Unprecedented UN sanctions slapped on 'millionaire migrant traffickers'
10 June, 2018, 05:50
"Today's sanctions send a strong message that the worldwide community is united in seeking accountability for perpetrators of human trafficking and smuggling".
Sanctions imposed by the United Nations on six individuals involved in smuggling migrants and refugees are being lauded as a landmark move sending a powerful message to the lawless country's criminal networks.
- Abd Al Rahman Al-Milad, described by the sanctions committee as head of the regional Coast Guard unit in Zawiya "that is consistently linked with violence against migrants and other human smugglers".
The sanctions, which include and freeze on assets and a travel ban, will take effect immediately.
The Netherlands Mission said its aim is "to destroy the business model of human trafficking networks and tackle the appalling human rights situation of migrants that were sold as slaves on the markets of Libya".
The proposal came after a video appearing to show Africans sold as slaves in Libya sparked global outrage past year and put the spotlight on the lawless nation where thousands of migrants are held, tortured, and killed, according to the United Nations.
"Today's sanctions send a strong message that the global community is united in seeking accountability for perpetrators of human trafficking and smuggling", U.S. Ambassador to the United Nations Nikki Haleysaid in a statement.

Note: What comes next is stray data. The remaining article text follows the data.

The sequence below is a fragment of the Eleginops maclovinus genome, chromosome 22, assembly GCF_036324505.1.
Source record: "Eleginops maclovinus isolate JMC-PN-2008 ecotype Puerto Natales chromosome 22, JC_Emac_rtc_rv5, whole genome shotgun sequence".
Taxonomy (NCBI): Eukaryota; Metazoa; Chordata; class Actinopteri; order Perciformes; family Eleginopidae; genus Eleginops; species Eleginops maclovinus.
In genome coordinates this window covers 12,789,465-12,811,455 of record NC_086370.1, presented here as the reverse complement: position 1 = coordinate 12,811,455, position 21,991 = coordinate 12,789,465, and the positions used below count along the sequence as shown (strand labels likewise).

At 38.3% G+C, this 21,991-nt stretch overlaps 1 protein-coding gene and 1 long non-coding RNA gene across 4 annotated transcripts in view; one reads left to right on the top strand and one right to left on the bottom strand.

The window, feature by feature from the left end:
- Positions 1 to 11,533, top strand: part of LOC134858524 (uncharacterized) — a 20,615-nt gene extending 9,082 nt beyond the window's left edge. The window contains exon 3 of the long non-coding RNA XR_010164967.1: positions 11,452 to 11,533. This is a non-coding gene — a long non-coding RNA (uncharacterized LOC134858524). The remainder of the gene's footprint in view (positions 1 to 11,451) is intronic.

But the Aegean isn't the only route for refugees - the central and eastern Mediterranean routes leading to Italy were still somewhat accessible (and horribly risky), which is why the European Union entered into a shady agreement with Libyan militia, paying them to prevent migrants and refugees from crossing at times deadly waters and locking them up in detention centers instead. The country descended into lawlessness in the wake of the overthrow of longtime dictator Muammar Gaddafi, with rival governments claiming power, backed by rival militias.
There were an estimated 400,000 to 700,000 migrants in more than 40 detention camps across Libya as of December, with more than 3,100 deaths recorded by the International Organization of Migration. It complements other United Kingdom initiatives to tackle criminal activity and protect vulnerable individuals in Libya, including capacity-building work with the Libyan law enforcement authorities and judiciary, £5 million for humanitarian support to migrants in-country, and a further 3 million Euros to the EU Trust Fund for North Africa, which includes funding in Libya. Islamic State militants also gained a foothold there.